Doctor discusses broaching gun safety with patients

A mistake turned deadly last week when a Chicago-area teenager mishandled a gun in his home, leading to the accidental shooting of his 17-year-old girlfriend.

While child-involved accidental shootings are prominent – a child dies from an accidental shooting every other day in the United States, according to a joint investigation by USA Today Network and the Associated Press – these accidents can be reduced or avoided, and physicians can be a conduit to to a decrease.

According to a recent report, a child is killed accidentally by a gun every other day in the US.

In a recent interview (you can view it here), Dr. Michael Hirsh, a member of the Massachusetts Medical Society’s Committee on Public Health and pediatric surgery chief at UMass Memorial Medical Center, said he believes firearm safety should be part of a larger, honest conversation about health and safety that takes place between a physician and patients.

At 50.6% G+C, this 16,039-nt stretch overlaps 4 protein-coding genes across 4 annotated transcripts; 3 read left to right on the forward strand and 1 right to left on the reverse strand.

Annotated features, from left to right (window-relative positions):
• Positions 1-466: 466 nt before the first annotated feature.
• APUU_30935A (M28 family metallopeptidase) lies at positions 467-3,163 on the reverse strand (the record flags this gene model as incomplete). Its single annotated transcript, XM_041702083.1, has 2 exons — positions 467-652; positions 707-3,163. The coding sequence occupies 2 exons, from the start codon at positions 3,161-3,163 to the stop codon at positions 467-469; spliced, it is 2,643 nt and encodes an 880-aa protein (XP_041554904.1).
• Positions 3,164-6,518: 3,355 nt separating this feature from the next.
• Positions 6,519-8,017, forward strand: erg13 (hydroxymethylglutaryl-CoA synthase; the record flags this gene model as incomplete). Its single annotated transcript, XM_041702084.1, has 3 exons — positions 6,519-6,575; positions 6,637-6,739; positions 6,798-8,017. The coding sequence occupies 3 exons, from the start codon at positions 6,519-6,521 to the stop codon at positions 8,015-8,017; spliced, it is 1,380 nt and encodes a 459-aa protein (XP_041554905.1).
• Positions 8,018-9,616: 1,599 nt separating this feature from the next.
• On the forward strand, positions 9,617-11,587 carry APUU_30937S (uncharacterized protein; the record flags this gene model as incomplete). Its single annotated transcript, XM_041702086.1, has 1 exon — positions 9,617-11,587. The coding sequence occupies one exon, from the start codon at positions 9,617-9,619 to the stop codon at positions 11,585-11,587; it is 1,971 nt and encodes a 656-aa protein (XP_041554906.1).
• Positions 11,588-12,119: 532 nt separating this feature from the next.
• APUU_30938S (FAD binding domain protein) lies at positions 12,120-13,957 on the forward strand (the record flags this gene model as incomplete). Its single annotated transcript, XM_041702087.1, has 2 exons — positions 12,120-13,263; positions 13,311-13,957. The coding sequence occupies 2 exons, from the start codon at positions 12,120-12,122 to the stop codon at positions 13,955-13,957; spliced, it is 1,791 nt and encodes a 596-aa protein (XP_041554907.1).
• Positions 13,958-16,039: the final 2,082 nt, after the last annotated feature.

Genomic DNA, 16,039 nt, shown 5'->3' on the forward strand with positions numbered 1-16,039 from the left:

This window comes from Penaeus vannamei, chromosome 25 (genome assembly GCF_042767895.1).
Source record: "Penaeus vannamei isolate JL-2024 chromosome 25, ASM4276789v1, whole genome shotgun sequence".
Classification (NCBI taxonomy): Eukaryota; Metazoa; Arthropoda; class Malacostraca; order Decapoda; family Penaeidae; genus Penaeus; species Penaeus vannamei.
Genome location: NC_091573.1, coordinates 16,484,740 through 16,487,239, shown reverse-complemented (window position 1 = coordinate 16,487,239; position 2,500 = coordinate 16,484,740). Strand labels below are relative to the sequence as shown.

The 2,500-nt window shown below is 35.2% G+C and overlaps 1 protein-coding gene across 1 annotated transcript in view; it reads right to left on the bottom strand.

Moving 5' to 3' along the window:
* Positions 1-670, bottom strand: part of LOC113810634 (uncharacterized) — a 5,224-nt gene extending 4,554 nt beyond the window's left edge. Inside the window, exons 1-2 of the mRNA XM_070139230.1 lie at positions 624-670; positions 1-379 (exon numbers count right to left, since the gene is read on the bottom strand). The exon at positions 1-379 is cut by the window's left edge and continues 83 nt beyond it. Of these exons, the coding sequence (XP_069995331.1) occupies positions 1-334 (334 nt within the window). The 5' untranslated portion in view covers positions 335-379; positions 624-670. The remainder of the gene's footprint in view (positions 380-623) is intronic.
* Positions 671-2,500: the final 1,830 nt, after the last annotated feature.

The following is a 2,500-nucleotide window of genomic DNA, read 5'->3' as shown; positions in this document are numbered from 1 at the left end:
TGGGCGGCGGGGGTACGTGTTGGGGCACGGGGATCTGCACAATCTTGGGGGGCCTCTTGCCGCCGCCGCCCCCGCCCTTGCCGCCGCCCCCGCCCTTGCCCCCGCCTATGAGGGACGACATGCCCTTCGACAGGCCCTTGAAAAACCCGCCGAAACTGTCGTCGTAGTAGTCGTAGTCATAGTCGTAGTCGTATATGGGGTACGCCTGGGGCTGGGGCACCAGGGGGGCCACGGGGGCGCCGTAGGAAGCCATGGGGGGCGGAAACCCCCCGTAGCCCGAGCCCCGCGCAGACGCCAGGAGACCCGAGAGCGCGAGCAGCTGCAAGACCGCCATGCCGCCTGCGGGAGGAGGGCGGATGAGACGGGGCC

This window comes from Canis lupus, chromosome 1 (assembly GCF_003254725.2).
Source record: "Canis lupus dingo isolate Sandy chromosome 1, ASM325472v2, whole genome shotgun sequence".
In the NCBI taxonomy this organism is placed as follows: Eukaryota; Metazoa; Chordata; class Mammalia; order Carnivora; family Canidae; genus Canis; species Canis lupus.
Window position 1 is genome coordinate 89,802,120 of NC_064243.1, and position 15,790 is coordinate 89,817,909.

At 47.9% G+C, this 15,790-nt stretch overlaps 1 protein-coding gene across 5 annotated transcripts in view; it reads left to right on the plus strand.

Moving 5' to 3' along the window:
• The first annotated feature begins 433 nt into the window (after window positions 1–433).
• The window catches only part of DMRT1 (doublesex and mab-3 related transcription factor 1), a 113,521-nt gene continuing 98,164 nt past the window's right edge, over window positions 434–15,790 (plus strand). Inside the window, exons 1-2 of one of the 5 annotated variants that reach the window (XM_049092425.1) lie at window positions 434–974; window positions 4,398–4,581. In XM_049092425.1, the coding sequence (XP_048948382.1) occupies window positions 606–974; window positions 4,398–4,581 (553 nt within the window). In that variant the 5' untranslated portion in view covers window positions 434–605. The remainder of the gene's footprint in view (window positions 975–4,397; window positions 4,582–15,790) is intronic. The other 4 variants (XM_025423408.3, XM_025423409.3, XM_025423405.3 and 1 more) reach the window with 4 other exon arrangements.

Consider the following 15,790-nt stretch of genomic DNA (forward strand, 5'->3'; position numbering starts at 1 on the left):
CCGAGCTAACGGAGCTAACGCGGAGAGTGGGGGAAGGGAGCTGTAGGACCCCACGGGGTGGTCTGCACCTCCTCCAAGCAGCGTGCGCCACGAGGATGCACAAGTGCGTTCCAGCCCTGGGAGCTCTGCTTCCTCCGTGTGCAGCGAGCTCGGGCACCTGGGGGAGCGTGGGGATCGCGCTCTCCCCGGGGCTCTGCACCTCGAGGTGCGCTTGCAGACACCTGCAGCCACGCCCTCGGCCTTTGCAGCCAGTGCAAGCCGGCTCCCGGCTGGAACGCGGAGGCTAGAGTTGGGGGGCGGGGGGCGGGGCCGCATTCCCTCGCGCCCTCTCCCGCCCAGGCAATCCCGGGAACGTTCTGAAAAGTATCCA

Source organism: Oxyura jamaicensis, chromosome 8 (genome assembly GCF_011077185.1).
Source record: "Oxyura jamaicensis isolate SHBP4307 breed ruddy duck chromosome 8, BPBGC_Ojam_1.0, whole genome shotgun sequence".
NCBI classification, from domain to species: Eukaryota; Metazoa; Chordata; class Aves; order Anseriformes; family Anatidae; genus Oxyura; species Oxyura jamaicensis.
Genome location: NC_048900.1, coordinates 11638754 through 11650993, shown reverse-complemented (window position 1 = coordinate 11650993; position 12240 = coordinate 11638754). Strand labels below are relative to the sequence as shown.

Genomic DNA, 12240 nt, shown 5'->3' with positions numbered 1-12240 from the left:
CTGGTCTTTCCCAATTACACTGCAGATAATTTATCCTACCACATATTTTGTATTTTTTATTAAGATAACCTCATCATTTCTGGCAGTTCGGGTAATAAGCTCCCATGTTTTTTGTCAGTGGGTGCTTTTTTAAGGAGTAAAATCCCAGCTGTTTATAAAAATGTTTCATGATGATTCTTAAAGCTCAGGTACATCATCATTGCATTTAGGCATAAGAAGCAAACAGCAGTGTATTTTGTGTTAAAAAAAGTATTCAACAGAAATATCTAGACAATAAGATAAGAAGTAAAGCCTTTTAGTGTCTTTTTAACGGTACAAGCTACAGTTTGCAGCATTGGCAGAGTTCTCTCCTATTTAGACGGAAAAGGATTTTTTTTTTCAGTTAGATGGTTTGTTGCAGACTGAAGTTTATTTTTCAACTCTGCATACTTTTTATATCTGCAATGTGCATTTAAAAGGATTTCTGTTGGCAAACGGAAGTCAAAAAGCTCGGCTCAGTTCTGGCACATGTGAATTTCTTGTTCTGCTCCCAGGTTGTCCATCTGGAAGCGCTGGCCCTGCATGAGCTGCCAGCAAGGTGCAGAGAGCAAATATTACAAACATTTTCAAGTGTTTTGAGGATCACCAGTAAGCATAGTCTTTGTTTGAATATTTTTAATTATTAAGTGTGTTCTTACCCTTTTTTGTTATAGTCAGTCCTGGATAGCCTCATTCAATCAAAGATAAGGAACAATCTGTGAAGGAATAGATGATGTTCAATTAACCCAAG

Dr. Hirsh also suggests physicians make use of the Mass. Medical Society’s resources on gun safety. Developed with the Massachusetts Attorney General’s Office, literature for patients and, for physicians, helpful tips on broaching the subject of gun safety with patients, the materials can be viewed and downloaded here, along with training videos.

The Massachusetts Medical Society is strongly opposed to legislative interference in the right of physicians and patients (or their parents or guardians) to discuss gun ownership, storage, and safety in the home.

 

Comments are closed.